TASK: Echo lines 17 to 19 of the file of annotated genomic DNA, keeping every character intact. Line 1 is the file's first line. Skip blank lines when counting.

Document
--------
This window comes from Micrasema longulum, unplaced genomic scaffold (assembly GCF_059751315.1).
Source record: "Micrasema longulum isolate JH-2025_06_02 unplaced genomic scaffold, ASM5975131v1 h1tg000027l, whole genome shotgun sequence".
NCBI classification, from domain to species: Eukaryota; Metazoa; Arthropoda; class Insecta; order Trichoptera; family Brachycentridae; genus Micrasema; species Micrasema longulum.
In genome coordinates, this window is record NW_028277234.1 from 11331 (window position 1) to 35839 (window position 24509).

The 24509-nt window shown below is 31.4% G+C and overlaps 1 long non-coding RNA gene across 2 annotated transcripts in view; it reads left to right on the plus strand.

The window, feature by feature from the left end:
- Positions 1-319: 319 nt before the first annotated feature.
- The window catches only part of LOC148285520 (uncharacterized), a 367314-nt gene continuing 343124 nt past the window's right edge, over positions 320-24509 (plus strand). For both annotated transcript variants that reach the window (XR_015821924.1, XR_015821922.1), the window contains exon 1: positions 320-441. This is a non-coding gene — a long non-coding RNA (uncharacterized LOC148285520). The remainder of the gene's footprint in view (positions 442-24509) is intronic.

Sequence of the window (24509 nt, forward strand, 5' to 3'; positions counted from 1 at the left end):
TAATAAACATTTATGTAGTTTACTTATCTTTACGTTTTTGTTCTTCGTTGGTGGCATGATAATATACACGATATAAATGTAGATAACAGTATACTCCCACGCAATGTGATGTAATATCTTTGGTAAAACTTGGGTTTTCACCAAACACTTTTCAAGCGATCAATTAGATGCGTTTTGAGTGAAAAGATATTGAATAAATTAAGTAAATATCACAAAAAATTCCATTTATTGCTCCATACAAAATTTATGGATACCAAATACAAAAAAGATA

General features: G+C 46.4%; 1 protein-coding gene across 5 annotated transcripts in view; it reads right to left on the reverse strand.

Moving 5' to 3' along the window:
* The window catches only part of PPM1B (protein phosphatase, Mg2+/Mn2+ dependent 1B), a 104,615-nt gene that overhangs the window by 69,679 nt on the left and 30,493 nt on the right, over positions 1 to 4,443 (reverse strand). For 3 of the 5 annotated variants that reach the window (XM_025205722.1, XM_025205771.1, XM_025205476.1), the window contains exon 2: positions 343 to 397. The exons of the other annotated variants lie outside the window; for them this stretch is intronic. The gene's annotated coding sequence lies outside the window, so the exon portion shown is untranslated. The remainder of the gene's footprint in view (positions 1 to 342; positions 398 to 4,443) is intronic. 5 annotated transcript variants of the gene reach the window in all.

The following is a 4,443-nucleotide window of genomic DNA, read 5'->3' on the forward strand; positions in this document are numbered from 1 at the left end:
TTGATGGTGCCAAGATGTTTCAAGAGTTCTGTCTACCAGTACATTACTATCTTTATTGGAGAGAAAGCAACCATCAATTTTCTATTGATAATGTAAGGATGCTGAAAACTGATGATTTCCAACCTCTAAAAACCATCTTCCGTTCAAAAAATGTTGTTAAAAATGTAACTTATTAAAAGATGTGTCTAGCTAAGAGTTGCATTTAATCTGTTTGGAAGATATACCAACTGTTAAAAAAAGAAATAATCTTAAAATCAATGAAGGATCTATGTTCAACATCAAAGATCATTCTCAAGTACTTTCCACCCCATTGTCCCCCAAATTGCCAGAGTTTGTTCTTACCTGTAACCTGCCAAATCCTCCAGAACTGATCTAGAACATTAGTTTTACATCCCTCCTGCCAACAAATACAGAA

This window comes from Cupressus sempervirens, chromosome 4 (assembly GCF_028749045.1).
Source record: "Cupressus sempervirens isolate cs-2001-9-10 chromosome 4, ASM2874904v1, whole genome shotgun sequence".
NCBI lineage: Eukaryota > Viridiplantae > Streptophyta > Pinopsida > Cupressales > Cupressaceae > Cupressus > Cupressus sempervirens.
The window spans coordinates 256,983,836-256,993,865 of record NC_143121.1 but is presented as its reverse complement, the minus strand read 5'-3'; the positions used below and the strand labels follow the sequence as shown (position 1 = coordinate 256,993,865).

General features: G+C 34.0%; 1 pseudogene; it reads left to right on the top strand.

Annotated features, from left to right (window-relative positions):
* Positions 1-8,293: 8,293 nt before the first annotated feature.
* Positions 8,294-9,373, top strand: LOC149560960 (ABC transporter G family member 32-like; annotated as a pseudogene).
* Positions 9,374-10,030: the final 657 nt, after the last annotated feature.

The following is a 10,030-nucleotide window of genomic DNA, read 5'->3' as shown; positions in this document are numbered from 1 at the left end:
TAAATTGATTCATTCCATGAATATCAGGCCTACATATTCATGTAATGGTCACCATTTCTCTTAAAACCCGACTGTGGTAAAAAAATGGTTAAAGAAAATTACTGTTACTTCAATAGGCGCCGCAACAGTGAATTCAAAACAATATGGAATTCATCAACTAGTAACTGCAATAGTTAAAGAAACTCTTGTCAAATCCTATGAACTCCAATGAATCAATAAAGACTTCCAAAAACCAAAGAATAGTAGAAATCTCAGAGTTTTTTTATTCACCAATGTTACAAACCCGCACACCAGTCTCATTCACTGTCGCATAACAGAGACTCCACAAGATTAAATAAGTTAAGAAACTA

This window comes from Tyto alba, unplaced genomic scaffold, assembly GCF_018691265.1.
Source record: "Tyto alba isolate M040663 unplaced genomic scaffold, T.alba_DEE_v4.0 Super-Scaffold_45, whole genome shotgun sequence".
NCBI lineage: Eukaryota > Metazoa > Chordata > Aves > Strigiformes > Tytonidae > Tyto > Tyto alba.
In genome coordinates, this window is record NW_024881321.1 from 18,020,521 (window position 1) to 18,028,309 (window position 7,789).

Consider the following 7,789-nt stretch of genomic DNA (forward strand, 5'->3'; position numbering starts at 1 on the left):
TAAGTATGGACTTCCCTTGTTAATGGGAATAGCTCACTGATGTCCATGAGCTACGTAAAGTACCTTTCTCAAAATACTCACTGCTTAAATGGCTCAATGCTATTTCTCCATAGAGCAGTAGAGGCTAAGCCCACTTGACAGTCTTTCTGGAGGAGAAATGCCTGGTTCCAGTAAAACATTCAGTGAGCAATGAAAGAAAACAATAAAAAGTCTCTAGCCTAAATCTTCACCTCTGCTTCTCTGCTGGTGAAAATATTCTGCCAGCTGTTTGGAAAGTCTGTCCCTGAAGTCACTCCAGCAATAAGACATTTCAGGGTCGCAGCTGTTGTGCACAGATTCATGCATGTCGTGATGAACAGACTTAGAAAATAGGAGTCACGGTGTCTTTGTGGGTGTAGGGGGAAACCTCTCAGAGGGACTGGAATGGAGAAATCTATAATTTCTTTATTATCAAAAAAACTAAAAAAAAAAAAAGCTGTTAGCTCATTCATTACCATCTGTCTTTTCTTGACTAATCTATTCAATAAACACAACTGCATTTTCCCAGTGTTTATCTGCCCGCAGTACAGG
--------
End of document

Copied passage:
Source record: "Cupressus sempervirens isolate cs-2001-9-10 chromosome 4, ASM2874904v1, whole genome shotgun sequence".
NCBI lineage: Eukaryota > Viridiplantae > Streptophyta > Pinopsida > Cupressales > Cupressaceae > Cupressus > Cupressus sempervirens.
The window spans coordinates 256,983,836-256,993,865 of record NC_143121.1 but is presented as its reverse complement, the minus strand read 5'-3'; the positions used below and the strand labels follow the sequence as shown (position 1 = coordinate 256,993,865).